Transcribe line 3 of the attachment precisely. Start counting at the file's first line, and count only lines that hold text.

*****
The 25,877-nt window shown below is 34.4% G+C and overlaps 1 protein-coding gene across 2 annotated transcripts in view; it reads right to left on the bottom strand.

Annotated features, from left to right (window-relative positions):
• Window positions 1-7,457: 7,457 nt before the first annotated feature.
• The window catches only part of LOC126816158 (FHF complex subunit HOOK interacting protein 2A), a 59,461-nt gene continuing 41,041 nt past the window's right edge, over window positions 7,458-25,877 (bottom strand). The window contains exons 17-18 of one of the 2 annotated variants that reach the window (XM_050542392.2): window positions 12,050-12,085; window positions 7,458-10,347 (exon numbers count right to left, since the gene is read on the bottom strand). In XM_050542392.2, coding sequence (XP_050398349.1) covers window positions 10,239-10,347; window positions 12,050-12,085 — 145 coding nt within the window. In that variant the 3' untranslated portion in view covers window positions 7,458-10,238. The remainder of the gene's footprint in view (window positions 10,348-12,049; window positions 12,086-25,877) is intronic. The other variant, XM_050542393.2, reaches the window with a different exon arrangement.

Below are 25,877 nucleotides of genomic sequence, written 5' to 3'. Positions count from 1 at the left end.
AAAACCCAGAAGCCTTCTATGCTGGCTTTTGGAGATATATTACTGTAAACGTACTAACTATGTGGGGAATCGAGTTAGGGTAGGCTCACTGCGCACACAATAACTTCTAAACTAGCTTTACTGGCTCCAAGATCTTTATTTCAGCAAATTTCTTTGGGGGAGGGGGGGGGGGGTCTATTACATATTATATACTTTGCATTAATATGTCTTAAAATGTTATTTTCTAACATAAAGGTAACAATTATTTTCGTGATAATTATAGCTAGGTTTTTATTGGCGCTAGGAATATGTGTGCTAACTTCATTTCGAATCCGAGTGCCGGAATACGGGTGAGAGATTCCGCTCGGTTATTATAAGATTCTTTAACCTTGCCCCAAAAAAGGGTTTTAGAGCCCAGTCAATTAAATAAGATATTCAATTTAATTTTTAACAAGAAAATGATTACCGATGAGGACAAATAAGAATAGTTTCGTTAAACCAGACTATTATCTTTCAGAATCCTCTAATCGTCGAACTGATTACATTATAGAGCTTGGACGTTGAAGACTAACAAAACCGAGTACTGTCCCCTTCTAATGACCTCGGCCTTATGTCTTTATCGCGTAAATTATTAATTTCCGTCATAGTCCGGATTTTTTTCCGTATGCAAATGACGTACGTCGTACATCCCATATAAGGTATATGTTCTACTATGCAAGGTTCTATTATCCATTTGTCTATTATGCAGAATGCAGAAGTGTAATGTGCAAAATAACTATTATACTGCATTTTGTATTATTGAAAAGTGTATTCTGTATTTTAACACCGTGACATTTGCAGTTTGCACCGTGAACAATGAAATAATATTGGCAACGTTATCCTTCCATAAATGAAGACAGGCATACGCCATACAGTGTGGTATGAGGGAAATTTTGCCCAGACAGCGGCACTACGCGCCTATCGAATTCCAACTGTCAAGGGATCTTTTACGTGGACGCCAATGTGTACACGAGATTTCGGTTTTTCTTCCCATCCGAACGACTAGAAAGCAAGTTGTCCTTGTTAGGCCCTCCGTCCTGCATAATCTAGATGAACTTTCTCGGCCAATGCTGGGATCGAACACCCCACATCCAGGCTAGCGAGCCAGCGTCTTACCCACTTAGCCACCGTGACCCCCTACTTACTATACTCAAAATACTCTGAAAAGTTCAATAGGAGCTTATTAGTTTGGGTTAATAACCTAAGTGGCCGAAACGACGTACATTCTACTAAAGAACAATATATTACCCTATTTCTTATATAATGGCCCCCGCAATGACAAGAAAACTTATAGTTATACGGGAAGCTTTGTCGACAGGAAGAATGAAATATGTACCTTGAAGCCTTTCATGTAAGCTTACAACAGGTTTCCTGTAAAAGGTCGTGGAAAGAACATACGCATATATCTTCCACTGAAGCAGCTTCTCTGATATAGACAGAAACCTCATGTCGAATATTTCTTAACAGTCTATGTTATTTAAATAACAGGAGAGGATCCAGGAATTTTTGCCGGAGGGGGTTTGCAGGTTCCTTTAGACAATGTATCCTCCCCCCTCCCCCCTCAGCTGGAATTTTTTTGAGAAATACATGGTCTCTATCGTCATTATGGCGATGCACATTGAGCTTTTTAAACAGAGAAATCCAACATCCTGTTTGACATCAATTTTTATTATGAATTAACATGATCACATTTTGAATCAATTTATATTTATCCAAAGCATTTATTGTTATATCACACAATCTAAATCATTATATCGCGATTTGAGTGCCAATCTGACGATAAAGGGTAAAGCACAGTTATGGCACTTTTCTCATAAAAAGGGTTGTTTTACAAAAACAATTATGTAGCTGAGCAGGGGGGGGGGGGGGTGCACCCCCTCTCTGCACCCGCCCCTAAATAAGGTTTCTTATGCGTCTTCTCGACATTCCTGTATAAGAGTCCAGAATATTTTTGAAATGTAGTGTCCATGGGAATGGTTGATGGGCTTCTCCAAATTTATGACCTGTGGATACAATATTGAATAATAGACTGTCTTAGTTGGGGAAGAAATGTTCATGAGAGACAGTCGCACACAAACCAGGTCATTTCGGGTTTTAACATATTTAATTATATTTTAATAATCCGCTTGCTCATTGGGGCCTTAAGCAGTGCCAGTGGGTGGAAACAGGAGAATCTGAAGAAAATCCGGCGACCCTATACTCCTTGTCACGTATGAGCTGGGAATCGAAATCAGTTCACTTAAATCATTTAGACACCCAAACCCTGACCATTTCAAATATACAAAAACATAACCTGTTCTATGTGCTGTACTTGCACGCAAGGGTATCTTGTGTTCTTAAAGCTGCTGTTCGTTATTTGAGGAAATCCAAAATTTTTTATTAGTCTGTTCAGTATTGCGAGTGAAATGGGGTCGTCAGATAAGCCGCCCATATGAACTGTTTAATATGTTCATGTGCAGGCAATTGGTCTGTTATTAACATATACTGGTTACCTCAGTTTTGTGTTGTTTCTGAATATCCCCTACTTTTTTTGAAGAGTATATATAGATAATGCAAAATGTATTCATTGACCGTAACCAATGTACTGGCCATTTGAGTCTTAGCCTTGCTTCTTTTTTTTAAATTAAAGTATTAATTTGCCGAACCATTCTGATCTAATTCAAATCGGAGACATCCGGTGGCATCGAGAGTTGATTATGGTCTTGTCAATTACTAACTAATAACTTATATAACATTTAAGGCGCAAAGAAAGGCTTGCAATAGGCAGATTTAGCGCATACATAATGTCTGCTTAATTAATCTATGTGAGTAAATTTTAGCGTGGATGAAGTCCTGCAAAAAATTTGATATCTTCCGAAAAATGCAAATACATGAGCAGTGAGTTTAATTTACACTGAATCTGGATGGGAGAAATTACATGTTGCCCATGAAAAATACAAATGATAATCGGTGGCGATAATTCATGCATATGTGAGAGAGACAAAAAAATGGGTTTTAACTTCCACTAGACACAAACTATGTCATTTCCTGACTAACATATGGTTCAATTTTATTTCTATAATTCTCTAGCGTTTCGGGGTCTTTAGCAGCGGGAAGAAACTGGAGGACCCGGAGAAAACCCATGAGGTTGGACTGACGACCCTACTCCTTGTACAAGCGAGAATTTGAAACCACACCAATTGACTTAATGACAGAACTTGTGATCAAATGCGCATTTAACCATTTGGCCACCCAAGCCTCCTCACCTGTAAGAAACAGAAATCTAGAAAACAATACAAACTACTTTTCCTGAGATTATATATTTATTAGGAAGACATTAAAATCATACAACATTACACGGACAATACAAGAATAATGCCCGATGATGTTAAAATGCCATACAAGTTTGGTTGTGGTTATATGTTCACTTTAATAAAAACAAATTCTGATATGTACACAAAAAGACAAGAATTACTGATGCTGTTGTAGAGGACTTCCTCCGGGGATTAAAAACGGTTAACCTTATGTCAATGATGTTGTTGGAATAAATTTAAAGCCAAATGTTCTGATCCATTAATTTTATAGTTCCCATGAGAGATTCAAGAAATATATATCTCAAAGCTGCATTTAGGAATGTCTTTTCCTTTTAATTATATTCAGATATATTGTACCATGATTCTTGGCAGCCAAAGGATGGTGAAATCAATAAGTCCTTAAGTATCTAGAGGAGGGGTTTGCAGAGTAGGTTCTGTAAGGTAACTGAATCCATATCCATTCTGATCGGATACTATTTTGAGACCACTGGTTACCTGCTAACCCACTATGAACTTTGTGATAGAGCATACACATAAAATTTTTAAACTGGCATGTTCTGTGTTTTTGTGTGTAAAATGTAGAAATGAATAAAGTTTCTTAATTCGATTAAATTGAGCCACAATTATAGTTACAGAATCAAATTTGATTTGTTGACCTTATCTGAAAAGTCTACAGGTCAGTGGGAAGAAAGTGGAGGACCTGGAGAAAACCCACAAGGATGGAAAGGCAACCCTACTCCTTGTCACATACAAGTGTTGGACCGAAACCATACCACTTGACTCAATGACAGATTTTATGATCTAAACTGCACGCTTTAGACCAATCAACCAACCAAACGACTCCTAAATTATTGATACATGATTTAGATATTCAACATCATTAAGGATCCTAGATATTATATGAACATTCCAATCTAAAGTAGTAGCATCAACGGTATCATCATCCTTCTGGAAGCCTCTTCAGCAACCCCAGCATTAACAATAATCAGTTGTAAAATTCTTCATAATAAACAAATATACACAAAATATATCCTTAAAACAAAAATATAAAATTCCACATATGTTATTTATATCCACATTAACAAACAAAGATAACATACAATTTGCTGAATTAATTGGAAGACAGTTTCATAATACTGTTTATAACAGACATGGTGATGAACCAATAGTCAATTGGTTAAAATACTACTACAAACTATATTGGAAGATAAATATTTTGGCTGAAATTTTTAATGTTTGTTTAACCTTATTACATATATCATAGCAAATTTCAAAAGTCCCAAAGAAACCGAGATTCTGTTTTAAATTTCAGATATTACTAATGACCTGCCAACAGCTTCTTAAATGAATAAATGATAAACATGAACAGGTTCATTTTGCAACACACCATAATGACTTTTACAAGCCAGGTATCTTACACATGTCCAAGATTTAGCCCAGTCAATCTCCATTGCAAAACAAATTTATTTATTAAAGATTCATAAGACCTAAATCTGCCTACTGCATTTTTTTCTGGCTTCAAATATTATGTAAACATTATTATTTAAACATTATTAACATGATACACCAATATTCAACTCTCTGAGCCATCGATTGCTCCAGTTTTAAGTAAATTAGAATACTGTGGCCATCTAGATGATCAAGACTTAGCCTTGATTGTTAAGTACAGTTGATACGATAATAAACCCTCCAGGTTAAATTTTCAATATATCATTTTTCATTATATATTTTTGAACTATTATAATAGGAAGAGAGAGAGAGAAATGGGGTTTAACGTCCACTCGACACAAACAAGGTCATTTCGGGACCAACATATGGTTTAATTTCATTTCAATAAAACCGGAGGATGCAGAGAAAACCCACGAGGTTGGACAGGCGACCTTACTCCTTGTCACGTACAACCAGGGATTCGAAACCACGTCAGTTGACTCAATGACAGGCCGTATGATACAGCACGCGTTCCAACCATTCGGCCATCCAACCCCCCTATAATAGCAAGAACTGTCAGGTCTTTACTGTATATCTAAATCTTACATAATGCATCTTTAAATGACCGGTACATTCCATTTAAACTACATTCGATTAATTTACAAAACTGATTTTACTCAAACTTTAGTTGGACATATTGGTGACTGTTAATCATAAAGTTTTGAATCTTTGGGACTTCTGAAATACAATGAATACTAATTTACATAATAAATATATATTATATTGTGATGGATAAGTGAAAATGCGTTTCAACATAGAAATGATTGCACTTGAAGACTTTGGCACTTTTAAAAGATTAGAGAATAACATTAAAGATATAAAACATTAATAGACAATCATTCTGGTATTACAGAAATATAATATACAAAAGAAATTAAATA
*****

• Window positions 1-7,457: 7,457 nt before the first annotated feature.